The complexity of solving infinite games, including parity, mean payoff, and simple stochastic games, is an important open problem in verification, automata theory, and complexity theory. In this paper we develop an abstract setting for studying and solving such games, as well as related problems, based on function optimization over certain discrete structures. We introduce new classes of completely local-global (CLG) and recursively local-global (RLG) functions, and show that strategy evaluation functions for parity and simple stochastic games belong to these classes. We also establish a relation to the previously well-studied completely unimodal (CU) and local-global functions. A number of nice properties of CLG-functions are proved.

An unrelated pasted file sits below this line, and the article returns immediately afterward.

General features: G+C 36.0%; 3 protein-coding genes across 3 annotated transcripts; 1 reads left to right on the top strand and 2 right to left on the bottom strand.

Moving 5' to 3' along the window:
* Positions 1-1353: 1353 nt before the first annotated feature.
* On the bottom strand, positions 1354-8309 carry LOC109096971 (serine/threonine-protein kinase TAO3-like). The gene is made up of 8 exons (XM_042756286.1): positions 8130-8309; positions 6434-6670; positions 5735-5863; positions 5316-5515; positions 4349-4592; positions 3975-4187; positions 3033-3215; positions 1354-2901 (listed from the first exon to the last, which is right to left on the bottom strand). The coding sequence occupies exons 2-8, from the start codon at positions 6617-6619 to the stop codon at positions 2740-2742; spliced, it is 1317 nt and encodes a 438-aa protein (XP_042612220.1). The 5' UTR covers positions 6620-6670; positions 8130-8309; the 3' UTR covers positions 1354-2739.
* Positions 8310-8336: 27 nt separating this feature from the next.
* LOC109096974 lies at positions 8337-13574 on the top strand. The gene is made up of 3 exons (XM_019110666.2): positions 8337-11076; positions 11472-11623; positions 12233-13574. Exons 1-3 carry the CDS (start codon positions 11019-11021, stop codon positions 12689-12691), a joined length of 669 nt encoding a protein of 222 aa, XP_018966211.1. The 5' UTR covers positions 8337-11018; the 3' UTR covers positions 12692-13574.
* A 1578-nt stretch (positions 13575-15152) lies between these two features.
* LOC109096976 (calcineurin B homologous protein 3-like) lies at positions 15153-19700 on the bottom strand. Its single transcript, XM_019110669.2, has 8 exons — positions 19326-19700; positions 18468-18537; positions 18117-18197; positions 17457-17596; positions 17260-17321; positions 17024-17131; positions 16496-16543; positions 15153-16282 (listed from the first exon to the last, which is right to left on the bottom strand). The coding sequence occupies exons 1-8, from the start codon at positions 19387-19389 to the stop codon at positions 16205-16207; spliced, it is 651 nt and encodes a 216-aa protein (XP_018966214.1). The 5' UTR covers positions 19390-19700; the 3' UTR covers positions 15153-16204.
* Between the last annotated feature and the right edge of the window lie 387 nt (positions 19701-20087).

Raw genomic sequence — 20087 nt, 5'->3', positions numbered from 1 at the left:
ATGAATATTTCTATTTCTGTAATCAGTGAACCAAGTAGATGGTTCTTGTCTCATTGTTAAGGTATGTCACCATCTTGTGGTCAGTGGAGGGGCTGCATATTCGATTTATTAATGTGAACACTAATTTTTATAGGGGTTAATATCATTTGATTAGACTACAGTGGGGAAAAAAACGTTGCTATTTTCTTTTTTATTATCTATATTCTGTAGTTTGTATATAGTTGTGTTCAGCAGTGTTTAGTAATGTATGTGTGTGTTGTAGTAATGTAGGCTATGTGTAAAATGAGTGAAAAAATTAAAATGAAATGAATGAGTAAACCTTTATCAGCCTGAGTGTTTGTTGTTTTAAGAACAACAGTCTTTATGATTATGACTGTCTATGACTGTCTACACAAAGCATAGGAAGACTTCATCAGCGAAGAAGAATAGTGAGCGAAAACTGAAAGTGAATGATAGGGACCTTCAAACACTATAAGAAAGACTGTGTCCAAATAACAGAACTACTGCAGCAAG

In this setting, we survey several randomized optimization algorithms appropriate for CU-, CLG-, and RLG-functions. We show that the subexponential algorithms for linear programming by Kalai and Matousek, Sharir, and Welzl, can be adapted to optimizing the functions we study, with preserved subexponential expected running time. We examine the relations to two other abstract frameworks for subexponential optimization, the LP-type problems of Matousek, Sharir, Welzl, and the abstract optimization problems of Gärtner. The applicability of our abstract optimization approach to parity games builds upon a discrete strategy evaluation measure.
We also consider local search type algorithms, and settle two nontrivial, but still exponential, upper bounds. As applications we address some complexity-theoretic issues including non-PLS-completeness of the problems studied.
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